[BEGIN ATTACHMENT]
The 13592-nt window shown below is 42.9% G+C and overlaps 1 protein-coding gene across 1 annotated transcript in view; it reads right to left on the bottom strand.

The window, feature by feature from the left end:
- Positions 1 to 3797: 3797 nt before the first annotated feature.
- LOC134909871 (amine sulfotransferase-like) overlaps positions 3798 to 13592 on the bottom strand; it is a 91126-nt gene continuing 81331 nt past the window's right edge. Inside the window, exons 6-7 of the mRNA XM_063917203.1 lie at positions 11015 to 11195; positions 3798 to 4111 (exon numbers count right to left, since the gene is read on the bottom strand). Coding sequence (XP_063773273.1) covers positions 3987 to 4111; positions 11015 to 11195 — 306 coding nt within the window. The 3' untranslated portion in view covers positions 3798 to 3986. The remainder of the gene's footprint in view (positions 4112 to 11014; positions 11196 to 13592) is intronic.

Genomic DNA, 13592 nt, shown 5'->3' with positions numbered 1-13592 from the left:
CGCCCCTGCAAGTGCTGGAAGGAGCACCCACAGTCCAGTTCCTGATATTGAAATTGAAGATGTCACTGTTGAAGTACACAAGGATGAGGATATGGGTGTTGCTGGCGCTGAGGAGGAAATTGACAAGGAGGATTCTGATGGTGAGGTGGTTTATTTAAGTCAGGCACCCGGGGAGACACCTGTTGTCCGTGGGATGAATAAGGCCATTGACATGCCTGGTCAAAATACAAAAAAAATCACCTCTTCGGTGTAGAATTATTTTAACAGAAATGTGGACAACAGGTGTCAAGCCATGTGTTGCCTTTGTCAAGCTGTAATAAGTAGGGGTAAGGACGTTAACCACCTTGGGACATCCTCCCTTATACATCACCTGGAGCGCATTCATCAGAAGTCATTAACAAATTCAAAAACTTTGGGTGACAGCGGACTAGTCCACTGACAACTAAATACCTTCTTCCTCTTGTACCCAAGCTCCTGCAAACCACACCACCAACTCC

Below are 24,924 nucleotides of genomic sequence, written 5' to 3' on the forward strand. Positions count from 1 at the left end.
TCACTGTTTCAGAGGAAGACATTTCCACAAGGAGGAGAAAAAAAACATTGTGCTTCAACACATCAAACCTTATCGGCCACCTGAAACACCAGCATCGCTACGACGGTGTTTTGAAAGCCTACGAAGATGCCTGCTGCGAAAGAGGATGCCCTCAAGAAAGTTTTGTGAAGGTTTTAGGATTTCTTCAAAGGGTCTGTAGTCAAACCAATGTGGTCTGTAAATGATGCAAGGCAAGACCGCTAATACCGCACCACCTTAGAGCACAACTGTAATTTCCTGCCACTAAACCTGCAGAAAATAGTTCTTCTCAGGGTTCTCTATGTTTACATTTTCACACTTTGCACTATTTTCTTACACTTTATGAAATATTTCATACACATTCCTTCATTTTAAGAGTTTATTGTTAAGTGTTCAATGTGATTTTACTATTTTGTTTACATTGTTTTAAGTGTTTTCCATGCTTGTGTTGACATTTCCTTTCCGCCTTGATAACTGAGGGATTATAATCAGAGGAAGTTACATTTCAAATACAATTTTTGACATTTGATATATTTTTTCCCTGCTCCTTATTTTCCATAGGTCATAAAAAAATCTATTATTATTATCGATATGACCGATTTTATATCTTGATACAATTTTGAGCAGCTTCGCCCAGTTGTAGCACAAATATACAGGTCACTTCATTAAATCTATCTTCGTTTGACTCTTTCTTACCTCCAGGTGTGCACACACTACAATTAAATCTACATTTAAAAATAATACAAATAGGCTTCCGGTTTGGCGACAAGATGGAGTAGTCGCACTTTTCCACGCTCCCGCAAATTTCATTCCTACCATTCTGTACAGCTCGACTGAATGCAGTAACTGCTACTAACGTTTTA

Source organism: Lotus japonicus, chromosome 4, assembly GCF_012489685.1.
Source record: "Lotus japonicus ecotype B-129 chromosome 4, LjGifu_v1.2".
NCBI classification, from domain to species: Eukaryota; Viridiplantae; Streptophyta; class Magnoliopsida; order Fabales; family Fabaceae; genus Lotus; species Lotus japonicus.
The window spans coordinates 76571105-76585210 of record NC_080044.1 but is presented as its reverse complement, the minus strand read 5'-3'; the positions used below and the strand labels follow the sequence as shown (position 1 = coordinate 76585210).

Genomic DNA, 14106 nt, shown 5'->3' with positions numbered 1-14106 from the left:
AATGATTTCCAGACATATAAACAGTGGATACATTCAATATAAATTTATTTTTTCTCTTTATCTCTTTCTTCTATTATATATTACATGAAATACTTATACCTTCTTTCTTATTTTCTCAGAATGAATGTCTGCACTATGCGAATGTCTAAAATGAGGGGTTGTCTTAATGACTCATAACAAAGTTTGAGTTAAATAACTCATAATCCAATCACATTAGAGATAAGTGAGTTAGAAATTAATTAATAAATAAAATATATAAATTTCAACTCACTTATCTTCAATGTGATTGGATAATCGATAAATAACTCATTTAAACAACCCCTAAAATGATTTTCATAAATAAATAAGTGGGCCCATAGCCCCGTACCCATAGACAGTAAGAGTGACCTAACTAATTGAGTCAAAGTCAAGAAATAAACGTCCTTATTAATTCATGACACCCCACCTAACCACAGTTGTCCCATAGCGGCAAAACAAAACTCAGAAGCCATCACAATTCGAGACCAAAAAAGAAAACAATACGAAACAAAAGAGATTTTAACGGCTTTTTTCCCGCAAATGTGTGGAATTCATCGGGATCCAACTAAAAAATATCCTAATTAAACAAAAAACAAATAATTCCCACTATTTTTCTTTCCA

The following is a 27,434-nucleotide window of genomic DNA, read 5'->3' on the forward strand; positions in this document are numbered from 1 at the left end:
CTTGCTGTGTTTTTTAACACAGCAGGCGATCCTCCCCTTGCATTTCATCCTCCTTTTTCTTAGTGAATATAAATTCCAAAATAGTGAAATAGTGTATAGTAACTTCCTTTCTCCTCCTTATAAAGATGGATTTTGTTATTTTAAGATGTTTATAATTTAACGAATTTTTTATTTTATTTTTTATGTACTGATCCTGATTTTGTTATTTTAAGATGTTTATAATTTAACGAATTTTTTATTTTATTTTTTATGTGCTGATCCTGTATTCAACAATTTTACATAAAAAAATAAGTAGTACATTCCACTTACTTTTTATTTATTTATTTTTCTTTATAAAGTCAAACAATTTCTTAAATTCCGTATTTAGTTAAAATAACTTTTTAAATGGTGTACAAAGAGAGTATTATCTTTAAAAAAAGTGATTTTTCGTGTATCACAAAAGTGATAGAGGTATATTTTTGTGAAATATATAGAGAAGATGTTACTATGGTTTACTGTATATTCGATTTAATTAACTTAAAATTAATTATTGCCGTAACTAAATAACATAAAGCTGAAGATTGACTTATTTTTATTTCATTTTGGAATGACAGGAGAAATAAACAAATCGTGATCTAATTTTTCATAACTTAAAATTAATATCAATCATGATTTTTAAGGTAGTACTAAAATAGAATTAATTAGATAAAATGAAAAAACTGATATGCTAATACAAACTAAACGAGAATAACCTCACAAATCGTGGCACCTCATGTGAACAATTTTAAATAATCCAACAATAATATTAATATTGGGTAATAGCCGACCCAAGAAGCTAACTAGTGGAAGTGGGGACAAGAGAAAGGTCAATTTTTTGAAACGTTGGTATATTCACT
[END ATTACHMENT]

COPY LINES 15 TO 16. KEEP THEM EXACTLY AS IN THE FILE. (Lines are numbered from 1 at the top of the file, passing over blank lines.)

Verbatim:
The following is a 27,434-nucleotide window of genomic DNA, read 5'->3' on the forward strand; positions in this document are numbered from 1 at the left end:
CTTGCTGTGTTTTTTAACACAGCAGGCGATCCTCCCCTTGCATTTCATCCTCCTTTTTCTTAGTGAATATAAATTCCAAAATAGTGAAATAGTGTATAGTAACTTCCTTTCTCCTCCTTATAAAGATGGATTTTGTTATTTTAAGATGTTTATAATTTAACGAATTTTTTATTTTATTTTTTATGTACTGATCCTGATTTTGTTATTTTAAGATGTTTATAATTTAACGAATTTTTTATTTTATTTTTTATGTGCTGATCCTGTATTCAACAATTTTACATAAAAAAATAAGTAGTACATTCCACTTACTTTTTATTTATTTATTTTTCTTTATAAAGTCAAACAATTTCTTAAATTCCGTATTTAGTTAAAATAACTTTTTAAATGGTGTACAAAGAGAGTATTATCTTTAAAAAAAGTGATTTTTCGTGTATCACAAAAGTGATAGAGGTATATTTTTGTGAAATATATAGAGAAGATGTTACTATGGTTTACTGTATATTCGATTTAATTAACTTAAAATTAATTATTGCCGTAACTAAATAACATAAAGCTGAAGATTGACTTATTTTTATTTCATTTTGGAATGACAGGAGAAATAAACAAATCGTGATCTAATTTTTCATAACTTAAAATTAATATCAATCATGATTTTTAAGGTAGTACTAAAATAGAATTAATTAGATAAAATGAAAAAACTGATATGCTAATACAAACTAAACGAGAATAACCTCACAAATCGTGGCACCTCATGTGAACAATTTTAAATAATCCAACAATAATATTAATATTGGGTAATAGCCGACCCAAGAAGCTAACTAGTGGAAGTGGGGACAAGAGAAAGGTCAATTTTTTGAAACGTTGGTATATTCACT